However, unlike any other major sporting event in history, the London Games will leave a legacy that’s incredible in the true sense of the word. By sitting on our couches glued to the Olympics on TV, the entire populace will be inspired to give up our laggard, lard-assed life-styles and become a nation of super-charged athletes – just like the Premiership on pay TV has created a new generation of world-class British footballers.

Even so, during the Olympic post-mortem, we can confidently predict someone will mention the World Cup in 1966, and that “we only win under a Labour government”.

Mrs Thatcher’s State Funeral: Cor blimey – a grocer girl from Grantham being laid to rest like royalty! She’s living the English dream, once she stops living. Tragically, the Cameron government will not be able to resist the opportunity to enshrine its right-wing antecedents in a display of mawkish sentiment at odds with the Blue Baroness’ own hawkish sensibilities. In turn, Britain’s establishment media will attempt to foment a mourning frenzy that will make the North Koreans seem sane.

However, the law of unintended consequences suggests the unreality could force many people to wonder about the real legacy of Thatcherism. We’ll remember the harsh ideological medicine, the bloody-minded management style and, despite claims to the contrary, the under-performing economy. Not to mention the astonishing pelf her family acquired.

Behind the mild Victorian rhetoric, there’s high-handed hypocrisy: prudence for you, bully for me… And then, we’ll take a slow sideways look at Mr Cameron.

The End of Ed: The foregoing might lead you to predict that 2012 will be the year in which the Labour Party gets set for victory at the next election.

But the beginning of the end of Ed Miliband’s leadership starts with a realisation at Labour’s HQ that is obvious to everyone else. Two Eds are not better than one. In fact, no Ed would be better because a party led by Miliband and Balls can’t get elected. And it’s nothing do with their performance, personalities or policies.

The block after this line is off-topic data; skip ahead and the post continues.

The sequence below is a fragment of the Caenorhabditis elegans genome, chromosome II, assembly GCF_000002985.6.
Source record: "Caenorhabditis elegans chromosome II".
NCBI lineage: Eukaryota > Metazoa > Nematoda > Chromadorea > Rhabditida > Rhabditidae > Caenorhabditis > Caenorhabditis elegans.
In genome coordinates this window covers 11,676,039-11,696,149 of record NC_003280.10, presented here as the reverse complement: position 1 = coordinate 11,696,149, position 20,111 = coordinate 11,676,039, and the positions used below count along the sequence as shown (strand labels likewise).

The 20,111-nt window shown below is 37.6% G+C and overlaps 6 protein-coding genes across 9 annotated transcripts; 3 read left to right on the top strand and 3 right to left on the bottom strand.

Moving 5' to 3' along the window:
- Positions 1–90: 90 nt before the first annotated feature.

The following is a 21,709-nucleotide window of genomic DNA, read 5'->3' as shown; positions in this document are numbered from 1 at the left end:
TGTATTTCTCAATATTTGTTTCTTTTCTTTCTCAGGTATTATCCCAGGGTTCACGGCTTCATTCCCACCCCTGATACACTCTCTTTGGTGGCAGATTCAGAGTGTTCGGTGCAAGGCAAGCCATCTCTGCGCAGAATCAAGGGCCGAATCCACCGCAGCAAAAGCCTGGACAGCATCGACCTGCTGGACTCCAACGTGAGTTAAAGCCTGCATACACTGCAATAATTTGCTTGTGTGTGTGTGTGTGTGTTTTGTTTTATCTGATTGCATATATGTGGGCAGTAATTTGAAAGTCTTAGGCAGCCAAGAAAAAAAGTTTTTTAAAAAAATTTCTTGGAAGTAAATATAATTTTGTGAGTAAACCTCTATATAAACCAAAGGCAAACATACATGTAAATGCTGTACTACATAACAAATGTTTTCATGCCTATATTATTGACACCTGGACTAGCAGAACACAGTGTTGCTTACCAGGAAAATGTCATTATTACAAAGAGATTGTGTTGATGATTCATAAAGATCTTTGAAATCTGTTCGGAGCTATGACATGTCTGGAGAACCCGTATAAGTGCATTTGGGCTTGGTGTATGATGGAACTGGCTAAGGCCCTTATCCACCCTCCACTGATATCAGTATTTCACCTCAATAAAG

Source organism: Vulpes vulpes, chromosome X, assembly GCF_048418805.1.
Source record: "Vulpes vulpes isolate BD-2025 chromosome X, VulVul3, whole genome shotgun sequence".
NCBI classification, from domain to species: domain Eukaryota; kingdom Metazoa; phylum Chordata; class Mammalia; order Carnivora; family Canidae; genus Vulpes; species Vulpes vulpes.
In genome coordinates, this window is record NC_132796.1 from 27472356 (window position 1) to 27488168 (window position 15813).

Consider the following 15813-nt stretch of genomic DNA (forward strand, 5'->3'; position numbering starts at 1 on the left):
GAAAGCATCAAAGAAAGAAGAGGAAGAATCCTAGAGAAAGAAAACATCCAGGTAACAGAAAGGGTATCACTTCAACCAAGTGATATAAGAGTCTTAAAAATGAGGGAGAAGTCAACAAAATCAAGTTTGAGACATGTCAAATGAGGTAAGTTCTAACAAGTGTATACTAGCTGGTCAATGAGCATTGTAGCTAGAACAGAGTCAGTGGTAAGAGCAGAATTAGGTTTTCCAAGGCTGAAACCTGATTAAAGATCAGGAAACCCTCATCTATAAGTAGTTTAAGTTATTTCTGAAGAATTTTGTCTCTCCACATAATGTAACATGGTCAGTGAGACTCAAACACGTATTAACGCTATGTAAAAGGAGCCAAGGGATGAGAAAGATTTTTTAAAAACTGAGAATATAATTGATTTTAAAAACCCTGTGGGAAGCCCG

If Neil Kinnock couldn’t be prime minister, Ed Miliband won’t be for a similar, simple, depressing reason. It’s the law of the playground.

The truth is that England is not completely racist. It’s rare, but you can come from a “non-English” background and be prime minister. Lloyd George was Welsh. Disraeli came from a Jewish background. Blair was born Scottish.

But, for the unthinking Daily Mail-reading rump of England’s white middle classes, one “social stigma” is merely unfortunate; two seems careless. If you want to be elected prime minister, you can’t be Welsh and ginger. Or Jewish and have a speech impediment. (Or indeed, be Scottish and have anger management issues.) It’s two strikes and you’re not in.

Similarly, like A Boy Named Sue, the other Ed’s surname proves that an unfortunate monicker will make you tough. But, it cannot make you Chancellor of the Exchequer. Quite possibly, Mr Balls could be the best minister for finance we’ll never have. The next battle for the Labour Party leadership starts now.

And finally, the economy. There can’t be a God, or George Osborne wouldn’t be Chancellor. Wreaking ideological havoc on the British economy, Plan A involves most people digging deep. But, unless you have your head stuck somewhere very dark, everyone knows you cannot dig yourself out of a hole.

The trouble is, the Law of Sod says Mr Osborne will never be found out. Later this year, the world economy will come along with a ladder and help the UK out of a hole. And then, like many lucky chumps before him, Mr Osborne will take credit for something that would have happened anyway (or, in fact, happened quicker without him).

Which only proves that prediction from action is not just difficult, but sickening. Fools flourish. Scoundrels prosper. Decent, hard-working folk get a kick in the proverbial shadow chancellors. Happy 2012 – prepare yourself.

• Bone fides